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An interest that was sparked while he was in his early teens served as the inspiration that led Louis De Angelo to dedicate his professional life to education.
“History excited me in eighth grade,” explained De Angelo. “Then a high school teacher I had recognized that and built on it. I was always inspired by good teachers, both in elementary school and in high school. I admired them.”
That admiration led De Angelo to Philadelphia’s La Salle College, where he earned a B.A. in Secondary Social Studies, and on to Temple University, where he studied for an M.Ed. in the Psychology of Reading. He graduated from Immaculata University in 2003 with an Ed.D. in educational leadership, a program he said appealed to him because it offered the chance to learn among “those doing the same type of work I was doing.” He credited Sister Anne Marie Burton, IHM, Ed.D., and Sister Jane Anne Molinaro, IHM, Ph.D., for their efforts, and said what he liked about Immaculata was “the personalization of the program, and the relationships I was able to build with other professionals. It was an encouraging experience.”
Fast forward to November 2012, and De Angelo’s appointment to the title of superintendent of schools for the Catholic Diocese of Wilmington, DE.
He explained his diocese is one of only two in the U.S. that crosses two states. “The Catholic Diocese of Wilmington (CDOW) encompasses not only Delaware,” he said, “but also the eastern shore of Maryland. In some ways that makes this a really interesting diocese in which to serve, as we have the chance to work with people in both states.”
The Philadelphia native who now resides in Havertown, PA, is no stranger to Wilmington, having served that diocese as its associate superintendent beginning in 2007. After entering his career in academia as a sixth grade teacher at Philadelphia’s St. Nicholas of Tolentine School, he headed across town to teach at Resurrection of Our Lord. His advancement into administration came with his appointment as principal at St. Callistus School, Philadelphia, followed by St. Anastasia School in Newtown Square, PA.
Over the years, De Angelo has garnered honors ranging from “Man of the Year” and “Distinguished Principal” to being named recipient of a “Catholic Gentleman Award.”
You’d have to read through his resume to learn any of this, though, because when asked to talk about himself, De Angelo pauses, then quickly turns the conversation back to sharing how important he thinks it is for children to get a quality education.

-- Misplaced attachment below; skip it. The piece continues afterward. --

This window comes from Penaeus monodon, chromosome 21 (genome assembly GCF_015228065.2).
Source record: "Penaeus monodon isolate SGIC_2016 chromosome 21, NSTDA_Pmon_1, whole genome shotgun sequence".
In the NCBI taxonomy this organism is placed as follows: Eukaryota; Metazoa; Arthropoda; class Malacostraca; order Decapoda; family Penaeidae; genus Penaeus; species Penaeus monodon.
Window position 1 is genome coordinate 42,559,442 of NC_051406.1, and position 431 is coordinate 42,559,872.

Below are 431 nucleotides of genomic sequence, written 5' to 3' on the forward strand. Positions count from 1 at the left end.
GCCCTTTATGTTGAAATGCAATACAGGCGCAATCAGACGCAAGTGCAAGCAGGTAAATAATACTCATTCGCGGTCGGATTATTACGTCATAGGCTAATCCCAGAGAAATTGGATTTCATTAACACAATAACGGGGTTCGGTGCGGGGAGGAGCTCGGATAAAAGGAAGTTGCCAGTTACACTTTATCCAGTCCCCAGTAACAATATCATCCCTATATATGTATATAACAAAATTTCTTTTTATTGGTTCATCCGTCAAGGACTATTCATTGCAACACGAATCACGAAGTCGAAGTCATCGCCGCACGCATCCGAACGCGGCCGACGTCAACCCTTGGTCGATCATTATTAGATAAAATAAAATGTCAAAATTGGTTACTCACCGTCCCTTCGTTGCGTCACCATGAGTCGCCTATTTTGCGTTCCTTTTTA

Regarding his day-to-day role as superintendent, De Angelo said, “The most significant of my duties are the interactions that make a difference in the lives of kids. Whether I’m talking with a principal, looking at curriculum or working with a publisher regarding textbooks, all of my responsibilities have the focus on children at their center.”
When speaking about innovations being undertaken in the Wilmington Diocesan schools, De Angelo mentioned something about which he is particularly excited.
“It’s our international education program,” he said, and explained there are currently 40 students enrolled. “They stay with host families, and we hope to continue to build on this program so that our students can benefit from learning with them, and they can benefit from our students.” De Angelo said current pupils are from China, South America and Eastern Europe. He noted he would like to see the program expand and send some of the American students abroad to study.
In addition to overseeing the 33 Catholic schools attended by more than 11,000 students within the Wilmington Diocese, De Angelo is an adjunct professor at Neumann University in Aston, PA, a post he has also held at both Chestnut Hill College and St. Joseph’s University.
He is active in a variety of school-related, professional and community service organizations, and takes part in leadership seminars for principals, faculty workshops and retreats, and parent presentations. He has made keynote speeches and facilitated school re-accreditation processes as close to home as Allentown, PA, and as far away as Baton Rouge, LA, and Savannah, GA.
But no matter where he goes or what he is doing, De Angelo’s focus remains on children.
“One of the things I like best about my current position,” he said, “is that I have the opportunity to work with a host of wonderful people who are all committed to the same mission I am, the Catholic education of our young people. We are leading the next generation.”
And the teachers who inspired him all those years ago?
“Some of them are still in my life,” De Angelo said, “all these years later.”